Pubs are part and parcel of Irish culture, whether you like them or not. And many visitors to Ireland like to experience an Irish pub at least once during their trip. However, many flock to Temple Bar in Dublin where pubs are crowded, and prices are high. If you are visiting Dublin, then you will love this list of the best non-touristy pubs in Dublin, Ireland where you will get a more authentic pub experience.
Now that said, you can still head to Temple Bar if you want to. However, you should be prepared for high prices of drink, crowded pubs and maybe a bit of live music if you are lucky. But, as already mentioned, there are many good pubs in Dublin that are not as touristy as those you’ll find in the heart of Temple Bar. These have all been recommended in multiple posts on Facebook by both locals and visitors to Ireland alike!
- Best non-touristy pubs in Dublin
- Best non-touristy pubs in Dublin – Southside
- Best non-touristy pubs in Dublin – Northside
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Best non-touristy pubs in Dublin
Best non-touristy pubs in Dublin – Southside
These are the best non-touristy pubs on the southside of Dublin (south of the Liffey).
The Dawson Lounge
Address: 25 Dawson St, Dublin 2, D02 XT59
The Dawson Lounge is located in a basement at the end of Dawson Street near St Stephen’s Green and is the smallest pub in Dublin with a capacity of only 30 people. Blink and you’ll miss it! The license for the pub dates from the 1850s and you won’t find a cosier pub in Dublin! Find more information by clicking here.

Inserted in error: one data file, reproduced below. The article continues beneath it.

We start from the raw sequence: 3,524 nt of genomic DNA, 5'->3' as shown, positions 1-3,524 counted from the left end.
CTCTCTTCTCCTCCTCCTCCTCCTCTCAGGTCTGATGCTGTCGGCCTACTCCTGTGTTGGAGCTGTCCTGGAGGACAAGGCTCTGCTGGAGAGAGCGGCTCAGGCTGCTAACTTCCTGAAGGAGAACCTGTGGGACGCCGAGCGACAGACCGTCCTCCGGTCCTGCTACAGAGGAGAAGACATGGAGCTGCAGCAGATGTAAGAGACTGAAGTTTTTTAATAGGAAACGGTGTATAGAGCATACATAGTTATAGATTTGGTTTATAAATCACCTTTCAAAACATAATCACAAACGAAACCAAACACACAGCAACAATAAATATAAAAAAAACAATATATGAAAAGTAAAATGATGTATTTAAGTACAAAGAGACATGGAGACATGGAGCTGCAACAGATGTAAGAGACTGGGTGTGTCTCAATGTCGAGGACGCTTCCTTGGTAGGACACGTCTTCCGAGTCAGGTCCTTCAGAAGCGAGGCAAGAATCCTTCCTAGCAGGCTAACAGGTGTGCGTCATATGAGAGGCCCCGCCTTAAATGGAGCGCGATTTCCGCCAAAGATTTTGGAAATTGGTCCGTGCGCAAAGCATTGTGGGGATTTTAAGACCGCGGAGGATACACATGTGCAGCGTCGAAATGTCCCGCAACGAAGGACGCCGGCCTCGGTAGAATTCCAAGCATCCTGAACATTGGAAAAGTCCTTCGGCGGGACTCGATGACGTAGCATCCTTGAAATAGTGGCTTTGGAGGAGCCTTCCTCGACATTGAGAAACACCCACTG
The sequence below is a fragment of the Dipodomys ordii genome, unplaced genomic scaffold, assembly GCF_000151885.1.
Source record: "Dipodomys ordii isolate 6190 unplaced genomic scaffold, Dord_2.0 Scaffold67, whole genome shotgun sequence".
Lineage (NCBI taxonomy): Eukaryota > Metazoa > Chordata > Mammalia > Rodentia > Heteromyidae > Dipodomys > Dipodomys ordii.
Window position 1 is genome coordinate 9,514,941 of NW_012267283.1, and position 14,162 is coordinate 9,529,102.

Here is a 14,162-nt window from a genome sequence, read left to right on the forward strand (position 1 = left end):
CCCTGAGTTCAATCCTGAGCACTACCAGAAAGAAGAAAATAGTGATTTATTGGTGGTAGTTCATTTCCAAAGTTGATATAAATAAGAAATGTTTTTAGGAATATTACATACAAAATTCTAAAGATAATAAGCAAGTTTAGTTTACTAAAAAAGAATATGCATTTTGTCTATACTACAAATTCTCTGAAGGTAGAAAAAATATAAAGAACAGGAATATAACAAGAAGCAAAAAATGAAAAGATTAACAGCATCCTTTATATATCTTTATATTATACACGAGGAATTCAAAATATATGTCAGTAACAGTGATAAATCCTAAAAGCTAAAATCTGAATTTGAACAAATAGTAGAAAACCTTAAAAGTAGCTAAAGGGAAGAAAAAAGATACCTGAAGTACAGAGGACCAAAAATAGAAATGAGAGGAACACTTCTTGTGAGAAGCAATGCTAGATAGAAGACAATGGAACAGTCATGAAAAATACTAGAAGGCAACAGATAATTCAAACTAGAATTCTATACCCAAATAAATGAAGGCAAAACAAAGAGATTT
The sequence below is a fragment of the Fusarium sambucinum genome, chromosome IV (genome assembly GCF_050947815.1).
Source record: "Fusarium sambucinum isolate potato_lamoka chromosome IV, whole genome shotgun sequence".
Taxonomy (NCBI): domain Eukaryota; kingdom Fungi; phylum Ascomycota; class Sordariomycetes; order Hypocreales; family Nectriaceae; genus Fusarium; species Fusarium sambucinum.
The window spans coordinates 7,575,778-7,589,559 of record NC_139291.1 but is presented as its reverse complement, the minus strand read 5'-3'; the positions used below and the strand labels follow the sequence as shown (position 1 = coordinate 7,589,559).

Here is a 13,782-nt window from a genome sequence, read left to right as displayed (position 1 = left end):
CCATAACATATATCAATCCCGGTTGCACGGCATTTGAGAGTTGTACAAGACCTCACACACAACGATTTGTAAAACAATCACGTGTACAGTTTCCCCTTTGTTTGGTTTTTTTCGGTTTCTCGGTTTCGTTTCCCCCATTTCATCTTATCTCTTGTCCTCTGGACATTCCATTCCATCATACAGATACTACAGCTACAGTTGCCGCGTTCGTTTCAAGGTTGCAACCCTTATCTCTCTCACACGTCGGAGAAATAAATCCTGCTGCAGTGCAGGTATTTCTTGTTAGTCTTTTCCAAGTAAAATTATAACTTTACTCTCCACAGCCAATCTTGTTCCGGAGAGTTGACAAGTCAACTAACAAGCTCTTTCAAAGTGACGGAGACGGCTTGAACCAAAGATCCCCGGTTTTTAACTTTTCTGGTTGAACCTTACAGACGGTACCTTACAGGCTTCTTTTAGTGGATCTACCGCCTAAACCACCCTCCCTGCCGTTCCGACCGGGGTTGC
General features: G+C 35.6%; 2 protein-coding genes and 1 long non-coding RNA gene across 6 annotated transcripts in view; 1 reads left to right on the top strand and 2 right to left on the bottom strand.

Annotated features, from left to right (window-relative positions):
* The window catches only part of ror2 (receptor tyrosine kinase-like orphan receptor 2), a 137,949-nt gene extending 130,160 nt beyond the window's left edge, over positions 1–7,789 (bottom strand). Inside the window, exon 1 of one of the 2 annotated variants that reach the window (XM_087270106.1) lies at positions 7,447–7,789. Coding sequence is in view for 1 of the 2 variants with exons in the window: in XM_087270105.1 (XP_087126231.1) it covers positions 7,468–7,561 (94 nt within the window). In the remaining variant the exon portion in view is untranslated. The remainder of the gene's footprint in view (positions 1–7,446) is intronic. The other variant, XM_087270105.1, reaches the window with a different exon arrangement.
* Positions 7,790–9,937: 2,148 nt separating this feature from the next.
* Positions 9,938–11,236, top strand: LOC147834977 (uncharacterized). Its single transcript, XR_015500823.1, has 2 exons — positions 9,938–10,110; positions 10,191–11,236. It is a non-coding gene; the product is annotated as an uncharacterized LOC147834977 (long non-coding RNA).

Address: 19 Fishamble St, Christchurch Pl, Temple Bar, Dublin 8, D08 PD8W
While this pub is located at the end of the Temple Bar area of Dublin, close to Christchurch Cathedral, it is not as touristy as some of its other Temple Bar counterparts. Situated in one of the oldest parts of Dublin city, Darkey Kelly’s is a pub and restaurant that is also one of the best-known pubs in Dublin for traditional live music. Named after a Dublin folk legend, a woman who was burned at the stake for witchcraft. Newer evidence suggested she was not a witch but had a darker side to her character and when bodies were found under the floorboards of the brothel she ran, it is thought she might actually be Ireland’s first serial killer. Aside from the history, visitors can enjoy a pint, great meals, and live performances every day of the week. More information.
Address: 15 Merrion Row, Dublin
Located on Merrion Row near St Stephen’s Green is a historic drinking establishment in Dublin City Centre. Popular with Dubliners, it started life as a grocery store before being bought by the O’Donoghue family in 1934 who turned it into a pub. O’Donoghue’s has a strong link to traditional Irish music and was where the group The Dubliners began performing in the 1960s. Other Irish music artists have also played at the pub and many of their pictures adorn the walls. If you want to enjoy a good pint with a great atmosphere, head to one of Dublin’s oldest pubs. Find more information by clicking here.